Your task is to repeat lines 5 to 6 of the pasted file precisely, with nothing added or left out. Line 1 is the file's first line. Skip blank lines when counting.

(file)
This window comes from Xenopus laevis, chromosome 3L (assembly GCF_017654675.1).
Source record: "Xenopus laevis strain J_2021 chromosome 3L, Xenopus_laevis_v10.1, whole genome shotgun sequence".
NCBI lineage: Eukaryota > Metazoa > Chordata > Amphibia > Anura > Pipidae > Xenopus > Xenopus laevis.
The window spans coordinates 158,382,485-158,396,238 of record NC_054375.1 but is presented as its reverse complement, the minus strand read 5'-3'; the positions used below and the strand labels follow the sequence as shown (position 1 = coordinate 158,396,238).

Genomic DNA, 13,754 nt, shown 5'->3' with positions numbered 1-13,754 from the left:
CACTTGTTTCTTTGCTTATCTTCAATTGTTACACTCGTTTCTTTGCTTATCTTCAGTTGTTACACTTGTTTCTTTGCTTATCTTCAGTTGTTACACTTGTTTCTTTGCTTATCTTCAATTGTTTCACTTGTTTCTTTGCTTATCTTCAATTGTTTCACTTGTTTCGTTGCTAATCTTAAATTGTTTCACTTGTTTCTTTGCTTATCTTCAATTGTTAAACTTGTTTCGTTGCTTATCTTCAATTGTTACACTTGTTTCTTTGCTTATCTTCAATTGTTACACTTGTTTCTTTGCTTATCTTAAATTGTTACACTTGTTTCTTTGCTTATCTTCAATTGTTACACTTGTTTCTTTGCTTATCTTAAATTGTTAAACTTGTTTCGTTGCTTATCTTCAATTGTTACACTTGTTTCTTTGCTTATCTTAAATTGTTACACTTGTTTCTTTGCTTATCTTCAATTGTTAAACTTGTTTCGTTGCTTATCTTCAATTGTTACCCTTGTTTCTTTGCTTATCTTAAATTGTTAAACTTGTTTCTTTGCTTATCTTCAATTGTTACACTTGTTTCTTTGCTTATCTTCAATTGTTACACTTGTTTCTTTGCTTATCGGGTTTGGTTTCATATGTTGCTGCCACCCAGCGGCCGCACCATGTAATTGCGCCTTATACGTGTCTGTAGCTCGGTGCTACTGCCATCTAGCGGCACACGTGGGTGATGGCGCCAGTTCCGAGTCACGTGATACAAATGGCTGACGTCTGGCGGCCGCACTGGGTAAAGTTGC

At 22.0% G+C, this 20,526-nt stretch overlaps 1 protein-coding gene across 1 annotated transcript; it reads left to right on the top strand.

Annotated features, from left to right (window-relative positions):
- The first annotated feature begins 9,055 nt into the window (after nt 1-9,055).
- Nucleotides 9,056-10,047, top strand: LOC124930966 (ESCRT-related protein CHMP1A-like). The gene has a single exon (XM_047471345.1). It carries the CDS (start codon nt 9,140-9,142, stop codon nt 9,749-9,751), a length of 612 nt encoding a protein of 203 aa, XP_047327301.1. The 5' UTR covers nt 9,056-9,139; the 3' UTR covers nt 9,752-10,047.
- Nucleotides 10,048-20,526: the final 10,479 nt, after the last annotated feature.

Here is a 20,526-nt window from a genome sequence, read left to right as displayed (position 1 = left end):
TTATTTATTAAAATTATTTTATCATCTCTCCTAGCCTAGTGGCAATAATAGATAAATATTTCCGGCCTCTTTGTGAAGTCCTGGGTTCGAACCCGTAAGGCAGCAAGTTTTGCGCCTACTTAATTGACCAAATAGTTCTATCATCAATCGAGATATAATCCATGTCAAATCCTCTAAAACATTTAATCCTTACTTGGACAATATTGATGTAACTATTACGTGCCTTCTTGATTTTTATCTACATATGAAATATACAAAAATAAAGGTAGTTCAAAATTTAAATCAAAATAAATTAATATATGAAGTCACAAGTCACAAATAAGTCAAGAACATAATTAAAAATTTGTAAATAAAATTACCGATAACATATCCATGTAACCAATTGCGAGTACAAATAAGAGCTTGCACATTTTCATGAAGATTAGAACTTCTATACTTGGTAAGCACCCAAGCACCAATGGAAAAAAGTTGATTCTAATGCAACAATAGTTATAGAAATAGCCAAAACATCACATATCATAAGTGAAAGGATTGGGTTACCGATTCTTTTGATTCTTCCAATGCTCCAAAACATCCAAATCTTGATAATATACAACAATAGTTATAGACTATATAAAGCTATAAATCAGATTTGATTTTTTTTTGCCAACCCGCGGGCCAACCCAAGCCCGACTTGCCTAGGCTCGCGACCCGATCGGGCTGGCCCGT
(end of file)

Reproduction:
Genomic DNA, 13,754 nt, shown 5'->3' with positions numbered 1-13,754 from the left:
CACTTGTTTCTTTGCTTATCTTCAATTGTTACACTCGTTTCTTTGCTTATCTTCAGTTGTTACACTTGTTTCTTTGCTTATCTTCAGTTGTTACACTTGTTTCTTTGCTTATCTTCAATTGTTTCACTTGTTTCTTTGCTTATCTTCAATTGTTTCACTTGTTTCGTTGCTAATCTTAAATTGTTTCACTTGTTTCTTTGCTTATCTTCAATTGTTAAACTTGTTTCGTTGCTTATCTTCAATTGTTACACTTGTTTCTTTGCTTATCTTCAATTGTTACACTTGTTTCTTTGCTTATCTTAAATTGTTACACTTGTTTCTTTGCTTATCTTCAATTGTTACACTTGTTTCTTTGCTTATCTTAAATTGTTAAACTTGTTTCGTTGCTTATCTTCAATTGTTACACTTGTTTCTTTGCTTATCTTAAATTGTTACACTTGTTTCTTTGCTTATCTTCAATTGTTAAACTTGTTTCGTTGCTTATCTTCAATTGTTACCCTTGTTTCTTTGCTTATCTTAAATTGTTAAACTTGTTTCTTTGCTTATCTTCAATTGTTACACTTGTTTCTTTGCTTATCTTCAATTGTTACACTTGTTTCTTTGCTTATCGGGTTTGGTTTCATATGTTGCTGCCACCCAGCGGCCGCACCATGTAATTGCGCCTTATACGTGTCTGTAGCTCGGTGCTACTGCCATCTAGCGGCACACGTGGGTGATGGCGCCAGTTCCGAGTCACGTGATACAAATGGCTGACGTCTGGCGGCCGCACTGGGTAAAGTTGC